This year I shall teach a VU course on Speculative Realism. Speculative Realism is a growing and fascinating movement within contemporary philosophy. The course has the form of a seminar. Below I provide a short outline of its contents. Those interested in attending can contact me for further information.
Post-Kantian critical philosophy has focused almost exclusively on discourse and consciousness as what constitutes reality. Reality appeared only as the correlate of language or thought. Yet, in recent years one can detect a new development within philosophical thought. By contrast with the focus of post-Kantian critical philosophy on discourse and consciousness, a number of philosophers within the existential and phenomenological tradition turned again towards reality in itself. This movement is known as Speculative Realism.
The adjective speculative might suggest a return to pre-Kantian dogmatic philosophy. This is however not the case. Speculative realist thinkers purport to think reality in itself again, without falling back to pre-critical unreflective thought.
Speculative realists share a strong resistance to post-Kantian philosophies of human finitude. They reject the Kantian idea that we only have access to the correlation or interplay between thinking and being, and never to one of them considered apart from the other.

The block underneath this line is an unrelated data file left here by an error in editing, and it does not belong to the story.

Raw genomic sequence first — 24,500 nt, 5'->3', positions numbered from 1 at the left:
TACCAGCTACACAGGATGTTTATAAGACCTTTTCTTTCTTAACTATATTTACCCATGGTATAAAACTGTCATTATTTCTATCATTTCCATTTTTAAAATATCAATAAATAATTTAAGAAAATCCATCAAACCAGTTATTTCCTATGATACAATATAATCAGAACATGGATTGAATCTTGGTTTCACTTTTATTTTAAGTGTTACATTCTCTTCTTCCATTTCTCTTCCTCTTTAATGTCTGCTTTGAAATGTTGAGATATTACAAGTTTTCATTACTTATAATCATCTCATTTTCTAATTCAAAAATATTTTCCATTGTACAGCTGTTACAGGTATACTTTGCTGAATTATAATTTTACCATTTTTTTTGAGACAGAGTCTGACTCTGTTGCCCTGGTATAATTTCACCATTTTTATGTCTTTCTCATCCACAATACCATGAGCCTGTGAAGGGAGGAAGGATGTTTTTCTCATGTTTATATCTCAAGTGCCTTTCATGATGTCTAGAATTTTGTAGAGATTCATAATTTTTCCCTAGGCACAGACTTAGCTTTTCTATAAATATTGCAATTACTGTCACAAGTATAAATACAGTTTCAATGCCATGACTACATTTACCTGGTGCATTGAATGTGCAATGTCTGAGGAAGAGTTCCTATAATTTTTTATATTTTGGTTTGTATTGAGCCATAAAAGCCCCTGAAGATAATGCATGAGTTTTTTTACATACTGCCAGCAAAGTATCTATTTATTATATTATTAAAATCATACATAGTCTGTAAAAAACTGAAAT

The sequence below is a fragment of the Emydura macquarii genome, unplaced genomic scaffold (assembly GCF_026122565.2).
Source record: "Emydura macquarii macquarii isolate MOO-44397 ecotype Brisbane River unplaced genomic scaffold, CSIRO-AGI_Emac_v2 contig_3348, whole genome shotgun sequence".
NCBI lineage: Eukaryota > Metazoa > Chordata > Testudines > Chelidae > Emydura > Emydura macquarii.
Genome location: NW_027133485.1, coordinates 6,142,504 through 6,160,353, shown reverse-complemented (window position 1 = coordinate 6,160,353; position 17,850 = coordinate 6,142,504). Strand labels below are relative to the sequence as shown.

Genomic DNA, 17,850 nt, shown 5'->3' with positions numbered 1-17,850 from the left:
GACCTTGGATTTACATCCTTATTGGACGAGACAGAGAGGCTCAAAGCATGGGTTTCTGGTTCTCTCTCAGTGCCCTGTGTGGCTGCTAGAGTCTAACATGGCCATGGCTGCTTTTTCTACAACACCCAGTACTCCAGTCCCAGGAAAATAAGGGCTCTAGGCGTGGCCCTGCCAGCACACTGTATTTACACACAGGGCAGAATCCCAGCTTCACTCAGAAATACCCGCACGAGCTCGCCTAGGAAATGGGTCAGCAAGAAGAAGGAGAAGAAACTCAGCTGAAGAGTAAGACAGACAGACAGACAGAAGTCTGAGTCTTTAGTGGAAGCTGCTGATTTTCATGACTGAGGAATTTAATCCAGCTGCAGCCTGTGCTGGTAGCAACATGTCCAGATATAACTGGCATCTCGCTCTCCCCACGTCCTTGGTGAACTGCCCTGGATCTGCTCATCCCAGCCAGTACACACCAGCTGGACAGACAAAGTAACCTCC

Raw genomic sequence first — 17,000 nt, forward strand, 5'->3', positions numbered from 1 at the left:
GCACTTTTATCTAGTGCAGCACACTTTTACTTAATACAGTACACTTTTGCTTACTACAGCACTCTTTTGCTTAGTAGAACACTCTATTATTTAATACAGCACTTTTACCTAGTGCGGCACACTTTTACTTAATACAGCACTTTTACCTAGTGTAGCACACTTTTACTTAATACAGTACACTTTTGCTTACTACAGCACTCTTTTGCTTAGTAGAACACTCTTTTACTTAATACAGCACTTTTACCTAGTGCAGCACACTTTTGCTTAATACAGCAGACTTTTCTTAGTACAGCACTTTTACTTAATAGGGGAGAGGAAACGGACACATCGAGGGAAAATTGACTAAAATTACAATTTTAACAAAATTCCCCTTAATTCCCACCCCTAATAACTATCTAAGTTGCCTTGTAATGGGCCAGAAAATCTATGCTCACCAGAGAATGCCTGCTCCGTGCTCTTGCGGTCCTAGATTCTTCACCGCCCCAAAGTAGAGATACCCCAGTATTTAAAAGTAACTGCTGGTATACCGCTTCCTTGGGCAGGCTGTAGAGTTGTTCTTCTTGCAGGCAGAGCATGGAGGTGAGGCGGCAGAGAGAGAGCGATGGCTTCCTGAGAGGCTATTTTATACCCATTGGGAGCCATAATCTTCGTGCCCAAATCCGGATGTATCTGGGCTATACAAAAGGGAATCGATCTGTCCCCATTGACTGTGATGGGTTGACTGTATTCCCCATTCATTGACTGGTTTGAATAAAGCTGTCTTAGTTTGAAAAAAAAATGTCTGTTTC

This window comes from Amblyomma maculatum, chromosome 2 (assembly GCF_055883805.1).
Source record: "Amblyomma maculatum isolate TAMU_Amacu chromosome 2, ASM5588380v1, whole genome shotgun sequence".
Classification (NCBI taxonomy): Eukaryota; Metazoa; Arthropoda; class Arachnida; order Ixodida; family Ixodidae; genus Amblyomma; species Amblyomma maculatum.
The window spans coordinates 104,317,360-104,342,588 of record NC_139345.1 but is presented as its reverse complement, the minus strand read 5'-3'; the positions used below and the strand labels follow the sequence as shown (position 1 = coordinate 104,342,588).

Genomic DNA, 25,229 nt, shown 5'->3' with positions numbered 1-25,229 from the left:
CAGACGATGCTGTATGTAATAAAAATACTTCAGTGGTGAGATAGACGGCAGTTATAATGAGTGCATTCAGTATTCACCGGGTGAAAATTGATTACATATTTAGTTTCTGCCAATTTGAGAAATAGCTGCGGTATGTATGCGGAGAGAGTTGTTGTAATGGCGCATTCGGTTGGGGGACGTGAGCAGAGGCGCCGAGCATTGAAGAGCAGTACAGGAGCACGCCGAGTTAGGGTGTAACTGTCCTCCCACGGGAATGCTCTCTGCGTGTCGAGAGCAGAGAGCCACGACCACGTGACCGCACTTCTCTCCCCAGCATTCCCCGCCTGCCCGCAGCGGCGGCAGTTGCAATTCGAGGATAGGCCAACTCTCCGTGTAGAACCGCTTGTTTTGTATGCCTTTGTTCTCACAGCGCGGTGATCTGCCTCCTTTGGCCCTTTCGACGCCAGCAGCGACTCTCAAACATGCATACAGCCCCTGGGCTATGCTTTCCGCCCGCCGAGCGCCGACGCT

Further, these thinkers want to overcome the Kantian presumption that our human access to reality is somehow privileged. The target of philosophical reflection is thus shifted away again from the thought-world correlate.
Apart from these commonalities, there are important differences between leading speculative realists. Core members within speculative realism are Quentin Meillassoux (defending speculative materialism), Graham Harman and Levy Bryant (defending object oriented ontology), and Tristan Garcia (defending a flat ontology).
The objective of the seminar is to gain clear insight into the various positions within speculative realism and to be able to critically assess and compare these views. We shall explore together a number of fundamental texts that are generally considered to be representative of speculative realist thought and which founded the school of speculative realism. Participants are expected to actively participate by contributing to the discussion and giving a talk.
Literature includes (but is not limited to) selected chapters from After Finitude: An Essay on the Necessity of Contingency by Quentin Meillassoux; 'The Current State of Speculative Realism’ in Speculations, ‘Meillassoux’s Virtual Future’ in Continent, and ‘The Road to Objects’ in Continent by Graham Harman; selected essays from The Speculative Turn: Continental Materialism and Realism edited by Levi Bryant, Nick Srnicek, and Graham Harman; and selected chapters from Form and Object: A Treatise on Things by Tristan Garcia.